What happens when we run
ls? This isn't a trick question.
$ ls -F
Desktop/ Documents/ Downloads/ Music/ Pictures/ Public/ Templates/ Videos/
We get a list of the files and folders in the current directory printed to the screen. But what if we didn't want it to print to the screen but instead wanted to save it to a file somewhere?
By default, commands run on the command line print to
output). If we want to specify a different location to print to, we use the
Try it out:
$ ls -F > filelist
No output appeared on the screen (
stdout). Let's check what's in
$ nano filelist
There it is!
Now, what do we do with it...? How about we try counting the number of lines in
Imagine we have a MUCH bigger directory and we want to know how many files and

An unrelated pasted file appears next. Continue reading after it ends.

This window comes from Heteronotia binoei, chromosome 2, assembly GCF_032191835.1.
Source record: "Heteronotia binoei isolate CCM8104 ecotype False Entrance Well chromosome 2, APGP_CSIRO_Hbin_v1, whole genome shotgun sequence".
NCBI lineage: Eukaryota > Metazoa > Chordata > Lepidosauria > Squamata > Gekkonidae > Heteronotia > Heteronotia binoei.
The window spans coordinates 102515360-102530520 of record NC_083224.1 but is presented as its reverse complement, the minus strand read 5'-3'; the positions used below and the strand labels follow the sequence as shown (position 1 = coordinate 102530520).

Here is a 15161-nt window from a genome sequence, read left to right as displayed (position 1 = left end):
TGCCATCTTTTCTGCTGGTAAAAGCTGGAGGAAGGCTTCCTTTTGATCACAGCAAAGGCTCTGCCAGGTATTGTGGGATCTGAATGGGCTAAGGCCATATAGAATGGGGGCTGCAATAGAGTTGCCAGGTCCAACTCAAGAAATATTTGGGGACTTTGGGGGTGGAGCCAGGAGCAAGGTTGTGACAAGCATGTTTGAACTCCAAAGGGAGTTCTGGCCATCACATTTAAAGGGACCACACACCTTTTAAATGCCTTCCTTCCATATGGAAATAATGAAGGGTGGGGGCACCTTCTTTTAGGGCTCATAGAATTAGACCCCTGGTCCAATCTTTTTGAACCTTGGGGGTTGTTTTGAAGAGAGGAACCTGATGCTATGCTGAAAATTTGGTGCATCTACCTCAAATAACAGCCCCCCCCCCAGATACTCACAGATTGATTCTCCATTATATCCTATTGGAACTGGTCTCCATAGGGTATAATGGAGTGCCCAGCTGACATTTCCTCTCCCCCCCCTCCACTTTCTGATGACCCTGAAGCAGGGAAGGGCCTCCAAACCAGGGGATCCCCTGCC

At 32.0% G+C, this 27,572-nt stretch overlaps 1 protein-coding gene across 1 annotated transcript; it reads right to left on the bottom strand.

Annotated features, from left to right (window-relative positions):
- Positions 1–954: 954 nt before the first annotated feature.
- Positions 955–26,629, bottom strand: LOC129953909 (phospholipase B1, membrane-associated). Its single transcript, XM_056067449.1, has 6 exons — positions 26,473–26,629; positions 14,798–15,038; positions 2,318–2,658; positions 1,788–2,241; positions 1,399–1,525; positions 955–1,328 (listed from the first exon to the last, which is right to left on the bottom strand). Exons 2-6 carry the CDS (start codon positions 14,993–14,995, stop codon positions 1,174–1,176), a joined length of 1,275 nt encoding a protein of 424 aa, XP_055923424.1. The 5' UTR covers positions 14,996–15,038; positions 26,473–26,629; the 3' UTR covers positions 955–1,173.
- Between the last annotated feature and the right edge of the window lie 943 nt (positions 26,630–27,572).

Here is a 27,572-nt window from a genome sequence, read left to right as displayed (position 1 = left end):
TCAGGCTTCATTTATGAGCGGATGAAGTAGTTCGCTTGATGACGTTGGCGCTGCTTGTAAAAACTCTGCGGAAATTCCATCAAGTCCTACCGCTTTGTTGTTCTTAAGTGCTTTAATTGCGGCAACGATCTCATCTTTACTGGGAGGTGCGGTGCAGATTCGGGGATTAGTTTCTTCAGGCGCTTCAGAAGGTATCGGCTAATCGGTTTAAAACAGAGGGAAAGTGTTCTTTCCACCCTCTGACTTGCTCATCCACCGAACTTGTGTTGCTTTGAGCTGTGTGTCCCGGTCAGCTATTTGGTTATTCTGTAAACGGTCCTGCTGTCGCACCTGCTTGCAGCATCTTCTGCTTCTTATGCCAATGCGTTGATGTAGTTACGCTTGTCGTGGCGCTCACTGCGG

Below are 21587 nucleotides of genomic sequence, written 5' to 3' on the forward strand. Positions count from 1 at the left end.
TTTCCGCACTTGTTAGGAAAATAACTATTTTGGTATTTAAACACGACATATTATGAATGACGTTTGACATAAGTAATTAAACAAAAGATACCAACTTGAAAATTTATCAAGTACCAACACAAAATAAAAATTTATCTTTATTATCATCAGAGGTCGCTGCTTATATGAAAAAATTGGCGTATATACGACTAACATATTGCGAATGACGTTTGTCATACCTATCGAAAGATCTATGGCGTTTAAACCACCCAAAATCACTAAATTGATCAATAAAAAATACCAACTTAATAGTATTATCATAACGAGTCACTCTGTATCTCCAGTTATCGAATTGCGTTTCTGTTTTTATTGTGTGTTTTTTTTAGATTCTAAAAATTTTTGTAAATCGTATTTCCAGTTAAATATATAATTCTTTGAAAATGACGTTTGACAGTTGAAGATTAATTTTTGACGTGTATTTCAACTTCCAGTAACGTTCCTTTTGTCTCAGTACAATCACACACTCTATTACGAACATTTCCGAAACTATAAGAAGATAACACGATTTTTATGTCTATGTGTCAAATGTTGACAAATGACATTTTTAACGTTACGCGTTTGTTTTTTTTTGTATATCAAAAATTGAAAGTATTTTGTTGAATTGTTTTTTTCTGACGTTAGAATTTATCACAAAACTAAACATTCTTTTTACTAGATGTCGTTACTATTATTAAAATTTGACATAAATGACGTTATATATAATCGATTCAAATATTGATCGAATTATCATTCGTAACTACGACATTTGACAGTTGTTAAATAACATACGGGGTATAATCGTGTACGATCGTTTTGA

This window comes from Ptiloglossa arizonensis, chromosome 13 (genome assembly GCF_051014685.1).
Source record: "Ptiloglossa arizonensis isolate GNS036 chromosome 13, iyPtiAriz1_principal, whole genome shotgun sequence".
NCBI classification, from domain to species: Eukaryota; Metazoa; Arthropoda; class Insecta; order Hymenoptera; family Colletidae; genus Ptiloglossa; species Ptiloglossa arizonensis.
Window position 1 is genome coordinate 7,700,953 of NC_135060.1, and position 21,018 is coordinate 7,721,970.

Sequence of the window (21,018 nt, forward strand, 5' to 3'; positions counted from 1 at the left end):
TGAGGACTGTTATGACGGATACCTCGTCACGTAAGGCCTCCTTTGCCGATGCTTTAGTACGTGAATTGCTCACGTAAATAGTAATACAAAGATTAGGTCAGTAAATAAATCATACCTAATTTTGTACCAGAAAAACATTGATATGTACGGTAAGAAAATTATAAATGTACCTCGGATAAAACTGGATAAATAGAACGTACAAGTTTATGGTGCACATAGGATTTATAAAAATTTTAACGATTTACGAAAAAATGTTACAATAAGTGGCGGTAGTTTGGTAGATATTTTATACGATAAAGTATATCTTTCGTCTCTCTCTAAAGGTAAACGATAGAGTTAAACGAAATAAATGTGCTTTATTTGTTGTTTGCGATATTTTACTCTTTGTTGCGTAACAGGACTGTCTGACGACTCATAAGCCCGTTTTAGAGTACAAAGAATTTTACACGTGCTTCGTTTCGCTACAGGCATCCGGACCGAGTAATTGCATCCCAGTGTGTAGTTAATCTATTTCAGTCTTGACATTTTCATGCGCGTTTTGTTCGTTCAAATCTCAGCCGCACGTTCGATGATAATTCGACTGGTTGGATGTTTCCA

folders are in it. When we redirect
ls to a file, every file and folder is
written to a separate line; if we count the number of lines, we know how many
files there are!
How do we count the number of lines? We use
Yes, it's word_count, but it counts lines, words and characters. We'll
wc more later, but for now, let's just count the number of lines in
filelist. To specify that we want the number of _lines in a file we use the
$ wc -l filelist
wc tells us that
filelist has 8 lines, which means we have 8
files/folders in the HOME directory. (Yes, we already knew that since we can
count, but still...)